And now, we reach the sudden, unexpected final chapter in the recorded legacy of the Glenn Miller civilian band. The first reason for this was an announcement in June 1942 by James C. Petrillo, the volatile head of the American Federation of Musicians (AFM). Due to a dispute over recording fees for musicians between the record companies and the AFM, Petrillo decreed that union musicians must stop all recording engagements starting August 1, 1942. Even a plea from President Roosevelt, arguing that wartime was not the moment to stop producing morale-building music, couldn’t sway Petrillo.
The record companies began a non-stop session schedule to get as many tunes on wax from their artists before the deadline. Since no one knew how long the ban would continue, even songs from films and shows that would not open until 1943 were fed into the pipeline. As it played out, younger companies Decca and Capitol, who depended heavily on current pop songs, caved in October 1943. RCA Victor and Columbia held out until November 1944, denying posterity the opportunity to fully document the Swing Era at its final peak and the early experiments in be-bop.
The second reason for these sessions preserving the last studio sounds of the Miller band was Glenn’s decision to enlist in the Army. Since the war began, Glenn had wanted to do more for his country than just lead a dance orchestra. Intensely patriotic, he likely took note of Artie Shaw’s decision to disband and enlist in the Navy in April 1942. Glenn had big ideas for what he could do for music and entertainment in the Army and after tense and lengthy negotiations, made plans to enlist in September 1942.
Getting back to July – following some east coast dates, Miller set up shop in Chicago for a 10-day stay at the Hotel Sherman’s Panther Room, which was lushly upholstered in jungle décor and panther spots! This meant that Glenn would have to perform his last studio appearances at RCA’s Chicago studio. That was a slight disappointment, as the Chicago venue was notorious for its dry acoustics. After his recent recordings made in the sonorous Victor Hollywood and New York studios, these Chicago 78s sound dull by comparison.
Not that the performances were dull! Thirteen songs were recorded on three back-to-back afternoon sessions. Glenn covered all bases here – swing instrumentals, ballad instrumentals, current pop vocals and novelty songs. All the familiar Miller tropes were employed and not incidentally, several top hits and enduring standards happened to be waxed.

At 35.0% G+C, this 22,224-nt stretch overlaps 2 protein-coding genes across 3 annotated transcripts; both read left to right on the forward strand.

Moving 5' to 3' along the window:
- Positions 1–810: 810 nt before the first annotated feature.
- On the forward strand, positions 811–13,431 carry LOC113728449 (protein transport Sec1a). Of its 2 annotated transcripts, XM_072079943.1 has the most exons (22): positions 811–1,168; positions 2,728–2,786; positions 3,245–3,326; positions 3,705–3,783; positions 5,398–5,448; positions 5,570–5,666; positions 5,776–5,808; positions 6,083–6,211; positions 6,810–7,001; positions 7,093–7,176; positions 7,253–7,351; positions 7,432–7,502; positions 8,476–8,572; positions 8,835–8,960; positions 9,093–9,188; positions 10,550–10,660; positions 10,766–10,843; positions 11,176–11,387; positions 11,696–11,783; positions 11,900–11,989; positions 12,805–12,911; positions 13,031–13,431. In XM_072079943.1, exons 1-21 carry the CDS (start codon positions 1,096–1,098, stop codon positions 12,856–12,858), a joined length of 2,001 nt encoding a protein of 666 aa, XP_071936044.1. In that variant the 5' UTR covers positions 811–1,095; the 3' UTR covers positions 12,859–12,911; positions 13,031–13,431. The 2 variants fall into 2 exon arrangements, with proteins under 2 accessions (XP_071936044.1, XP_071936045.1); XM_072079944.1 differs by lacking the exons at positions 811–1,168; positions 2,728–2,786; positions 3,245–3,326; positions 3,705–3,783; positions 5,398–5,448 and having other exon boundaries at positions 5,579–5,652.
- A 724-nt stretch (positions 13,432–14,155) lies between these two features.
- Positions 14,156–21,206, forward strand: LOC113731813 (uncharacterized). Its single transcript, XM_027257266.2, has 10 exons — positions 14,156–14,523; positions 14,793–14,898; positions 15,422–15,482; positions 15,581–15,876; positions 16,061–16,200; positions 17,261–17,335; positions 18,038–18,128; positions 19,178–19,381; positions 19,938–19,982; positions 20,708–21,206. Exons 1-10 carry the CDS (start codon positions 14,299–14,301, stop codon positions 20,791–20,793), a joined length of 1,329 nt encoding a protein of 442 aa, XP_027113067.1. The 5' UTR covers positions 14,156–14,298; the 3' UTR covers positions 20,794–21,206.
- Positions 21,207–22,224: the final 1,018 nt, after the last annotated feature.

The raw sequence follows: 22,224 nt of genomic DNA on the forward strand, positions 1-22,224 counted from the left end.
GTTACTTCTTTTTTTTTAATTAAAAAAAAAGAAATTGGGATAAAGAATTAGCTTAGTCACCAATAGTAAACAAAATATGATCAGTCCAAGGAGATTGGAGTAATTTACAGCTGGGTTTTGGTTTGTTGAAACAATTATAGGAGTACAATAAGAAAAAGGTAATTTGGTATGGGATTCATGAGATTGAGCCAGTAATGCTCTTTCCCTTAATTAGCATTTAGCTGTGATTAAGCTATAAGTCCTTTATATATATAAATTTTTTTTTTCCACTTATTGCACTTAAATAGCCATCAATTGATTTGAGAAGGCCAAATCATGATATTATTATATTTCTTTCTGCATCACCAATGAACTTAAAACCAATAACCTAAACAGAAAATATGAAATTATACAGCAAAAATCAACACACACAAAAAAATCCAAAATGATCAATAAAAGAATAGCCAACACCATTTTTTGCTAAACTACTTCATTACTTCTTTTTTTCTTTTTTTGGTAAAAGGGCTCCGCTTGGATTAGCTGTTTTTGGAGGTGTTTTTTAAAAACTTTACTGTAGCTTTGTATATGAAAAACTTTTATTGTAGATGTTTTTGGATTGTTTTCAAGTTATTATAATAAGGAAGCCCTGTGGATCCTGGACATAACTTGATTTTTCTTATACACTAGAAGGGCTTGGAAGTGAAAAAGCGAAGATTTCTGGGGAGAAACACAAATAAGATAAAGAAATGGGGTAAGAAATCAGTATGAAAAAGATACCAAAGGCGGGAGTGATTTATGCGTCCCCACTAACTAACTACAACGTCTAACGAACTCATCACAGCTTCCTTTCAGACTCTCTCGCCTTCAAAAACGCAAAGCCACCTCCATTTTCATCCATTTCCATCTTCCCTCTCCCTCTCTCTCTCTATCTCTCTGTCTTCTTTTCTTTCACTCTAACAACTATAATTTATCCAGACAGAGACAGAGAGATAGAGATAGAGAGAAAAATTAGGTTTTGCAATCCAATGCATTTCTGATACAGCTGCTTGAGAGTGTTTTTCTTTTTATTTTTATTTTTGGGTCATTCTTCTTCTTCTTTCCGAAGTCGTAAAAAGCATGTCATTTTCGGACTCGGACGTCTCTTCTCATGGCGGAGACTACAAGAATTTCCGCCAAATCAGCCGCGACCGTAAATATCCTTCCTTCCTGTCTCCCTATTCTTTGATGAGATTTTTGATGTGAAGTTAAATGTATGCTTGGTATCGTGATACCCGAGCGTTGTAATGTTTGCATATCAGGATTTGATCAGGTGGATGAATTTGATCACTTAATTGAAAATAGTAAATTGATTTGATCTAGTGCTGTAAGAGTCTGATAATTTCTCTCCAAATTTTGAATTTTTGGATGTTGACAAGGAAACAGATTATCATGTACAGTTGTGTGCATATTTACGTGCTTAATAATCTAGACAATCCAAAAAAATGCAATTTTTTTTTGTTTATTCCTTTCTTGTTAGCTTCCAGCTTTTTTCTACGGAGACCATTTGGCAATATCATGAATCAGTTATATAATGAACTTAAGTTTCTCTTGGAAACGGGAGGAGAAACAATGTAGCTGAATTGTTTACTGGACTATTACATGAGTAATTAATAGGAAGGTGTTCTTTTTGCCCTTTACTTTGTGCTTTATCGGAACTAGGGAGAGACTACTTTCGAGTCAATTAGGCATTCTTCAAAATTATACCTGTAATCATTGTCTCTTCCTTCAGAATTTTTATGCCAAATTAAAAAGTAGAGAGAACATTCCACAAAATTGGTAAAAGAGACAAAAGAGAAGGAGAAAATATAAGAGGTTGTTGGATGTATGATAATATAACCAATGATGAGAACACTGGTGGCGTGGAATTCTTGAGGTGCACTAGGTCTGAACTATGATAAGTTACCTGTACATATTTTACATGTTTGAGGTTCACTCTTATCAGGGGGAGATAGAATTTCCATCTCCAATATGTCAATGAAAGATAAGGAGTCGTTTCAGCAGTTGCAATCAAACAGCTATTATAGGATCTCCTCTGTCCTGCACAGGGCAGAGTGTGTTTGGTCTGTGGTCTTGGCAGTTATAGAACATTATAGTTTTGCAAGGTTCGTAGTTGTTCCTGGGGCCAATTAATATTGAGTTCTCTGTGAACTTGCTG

Sadly, one of the main Miller voices would not appear on these discs. Glenn fired Ray Eberle on July 9th, after the singer showed up late for a rehearsal. Apparently, this was the final straw in a relationship that had cooled considerably over the years. Glenn discovered and nurtured Ray back in 1938 and for awhile they had a warm, almost father-son rapport.
By 1942, Ray was increasingly dissatisfied with his role in the band and his compensation. When the other musicians were getting paid for their participation in Orchestra Wives, Ray was informed that since he was under personal contract to Glenn, he wouldn’t be getting any additional reimbursement. Riding high in the vocal popularity polls, Ray likely felt he was one of the band’s biggest draws and deserved to be recognized. Supposedly alcohol was another factor in Ray’s downfall. Whatever the final reason or reasons, Ray was out on July 9th.
Poor Ray – he could have no premonition of how fast and how far he would now fall. Without the Miller connection, he was not a hot commodity. He soon joined Gene Krupa’s band, becoming the fourth banana in a star-studded ensemble that featured the drummer-leader, singer Anita O’Day and trumpeter Roy Eldridge. Next to these attention-grabbers, Ray went almost unnoticed. Even worse, the band broke up in early 1943, under a cloud of Krupa’s rumored drug conviction.
Ray formed his own orchestra and signed with Universal Pictures in 1943, making a slew of B-musicals and band shorts, none of which drew much attention. Drafted in 1944, Eberle got back into music in 1946 with a new orchestra and a smattering of recordings on the Apollo and Signature labels, but by then he was already a nostalgia act.